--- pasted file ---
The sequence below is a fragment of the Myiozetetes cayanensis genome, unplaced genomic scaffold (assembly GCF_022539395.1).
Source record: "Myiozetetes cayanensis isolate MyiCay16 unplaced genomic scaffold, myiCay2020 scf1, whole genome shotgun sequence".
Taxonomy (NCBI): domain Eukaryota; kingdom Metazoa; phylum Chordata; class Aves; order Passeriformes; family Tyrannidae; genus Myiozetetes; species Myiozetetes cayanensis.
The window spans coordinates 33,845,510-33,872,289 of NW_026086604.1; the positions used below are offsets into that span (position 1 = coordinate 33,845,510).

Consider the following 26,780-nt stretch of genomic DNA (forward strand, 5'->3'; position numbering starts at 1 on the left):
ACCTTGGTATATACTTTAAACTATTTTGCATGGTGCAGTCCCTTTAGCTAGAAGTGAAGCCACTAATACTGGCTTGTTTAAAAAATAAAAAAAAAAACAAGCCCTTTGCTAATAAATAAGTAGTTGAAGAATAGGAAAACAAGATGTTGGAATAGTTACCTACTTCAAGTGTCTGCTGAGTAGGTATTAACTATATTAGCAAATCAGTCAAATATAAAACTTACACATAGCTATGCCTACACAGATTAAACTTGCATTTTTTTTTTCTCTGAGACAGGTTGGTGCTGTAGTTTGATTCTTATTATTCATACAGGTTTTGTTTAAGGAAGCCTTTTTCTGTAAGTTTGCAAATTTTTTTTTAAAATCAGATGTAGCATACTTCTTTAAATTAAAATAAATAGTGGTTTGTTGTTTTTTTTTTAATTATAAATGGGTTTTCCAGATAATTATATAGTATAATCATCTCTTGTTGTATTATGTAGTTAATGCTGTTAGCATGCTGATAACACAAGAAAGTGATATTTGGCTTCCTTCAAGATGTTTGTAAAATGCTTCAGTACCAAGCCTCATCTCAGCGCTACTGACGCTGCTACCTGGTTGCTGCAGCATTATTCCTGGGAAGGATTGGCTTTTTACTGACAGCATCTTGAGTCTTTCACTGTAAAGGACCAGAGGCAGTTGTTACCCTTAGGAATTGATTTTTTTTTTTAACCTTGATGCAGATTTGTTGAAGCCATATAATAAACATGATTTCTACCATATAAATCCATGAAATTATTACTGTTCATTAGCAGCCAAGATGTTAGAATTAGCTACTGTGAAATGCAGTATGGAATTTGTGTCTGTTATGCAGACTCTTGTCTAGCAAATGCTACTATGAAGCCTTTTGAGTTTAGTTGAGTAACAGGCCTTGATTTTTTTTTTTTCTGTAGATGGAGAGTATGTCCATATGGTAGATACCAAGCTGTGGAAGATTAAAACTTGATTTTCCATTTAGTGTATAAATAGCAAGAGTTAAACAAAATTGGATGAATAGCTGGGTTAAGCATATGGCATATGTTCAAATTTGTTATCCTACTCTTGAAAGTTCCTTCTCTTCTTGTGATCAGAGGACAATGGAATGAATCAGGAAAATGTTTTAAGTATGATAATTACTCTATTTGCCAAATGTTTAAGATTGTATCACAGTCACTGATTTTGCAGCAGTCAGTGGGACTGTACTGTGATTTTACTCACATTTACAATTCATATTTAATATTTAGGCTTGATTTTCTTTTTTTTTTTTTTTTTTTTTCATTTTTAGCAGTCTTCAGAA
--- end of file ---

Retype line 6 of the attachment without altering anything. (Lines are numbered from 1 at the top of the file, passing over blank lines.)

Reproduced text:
ACCTTGGTATATACTTTAAACTATTTTGCATGGTGCAGTCCCTTTAGCTAGAAGTGAAGCCACTAATACTGGCTTGTTTAAAAAATAAAAAAAAAAACAAGCCCTTTGCTAATAAATAAGTAGTTGAAGAATAGGAAAACAAGATGTTGGAATAGTTACCTACTTCAAGTGTCTGCTGAGTAGGTATTAACTATATTAGCAAATCAGTCAAATATAAAACTTACACATAGCTATGCCTACACAGATTAAACTTGCATTTTTTTTTTCTCTGAGACAGGTTGGTGCTGTAGTTTGATTCTTATTATTCATACAGGTTTTGTTTAAGGAAGCCTTTTTCTGTAAGTTTGCAAATTTTTTTTTAAAATCAGATGTAGCATACTTCTTTAAATTAAAATAAATAGTGGTTTGTTGTTTTTTTTTTAATTATAAATGGGTTTTCCAGATAATTATATAGTATAATCATCTCTTGTTGTATTATGTAGTTAATGCTGTTAGCATGCTGATAACACAAGAAAGTGATATTTGGCTTCCTTCAAGATGTTTGTAAAATGCTTCAGTACCAAGCCTCATCTCAGCGCTACTGACGCTGCTACCTGGTTGCTGCAGCATTATTCCTGGGAAGGATTGGCTTTTTACTGACAGCATCTTGAGTCTTTCACTGTAAAGGACCAGAGGCAGTTGTTACCCTTAGGAATTGATTTTTTTTTTTAACCTTGATGCAGATTTGTTGAAGCCATATAATAAACATGATTTCTACCATATAAATCCATGAAATTATTACTGTTCATTAGCAGCCAAGATGTTAGAATTAGCTACTGTGAAATGCAGTATGGAATTTGTGTCTGTTATGCAGACTCTTGTCTAGCAAATGCTACTATGAAGCCTTTTGAGTTTAGTTGAGTAACAGGCCTTGATTTTTTTTTTTTCTGTAGATGGAGAGTATGTCCATATGGTAGATACCAAGCTGTGGAAGATTAAAACTTGATTTTCCATTTAGTGTATAAATAGCAAGAGTTAAACAAAATTGGATGAATAGCTGGGTTAAGCATATGGCATATGTTCAAATTTGTTATCCTACTCTTGAAAGTTCCTTCTCTTCTTGTGATCAGAGGACAATGGAATGAATCAGGAAAATGTTTTAAGTATGATAATTACTCTATTTGCCAAATGTTTAAGATTGTATCACAGTCACTGATTTTGCAGCAGTCAGTGGGACTGTACTGTGATTTTACTCACATTTACAATTCATATTTAATATTTAGGCTTGATTTTCTTTTTTTTTTTTTTTTTTTTTCATTTTTAGCAGTCTTCAGAA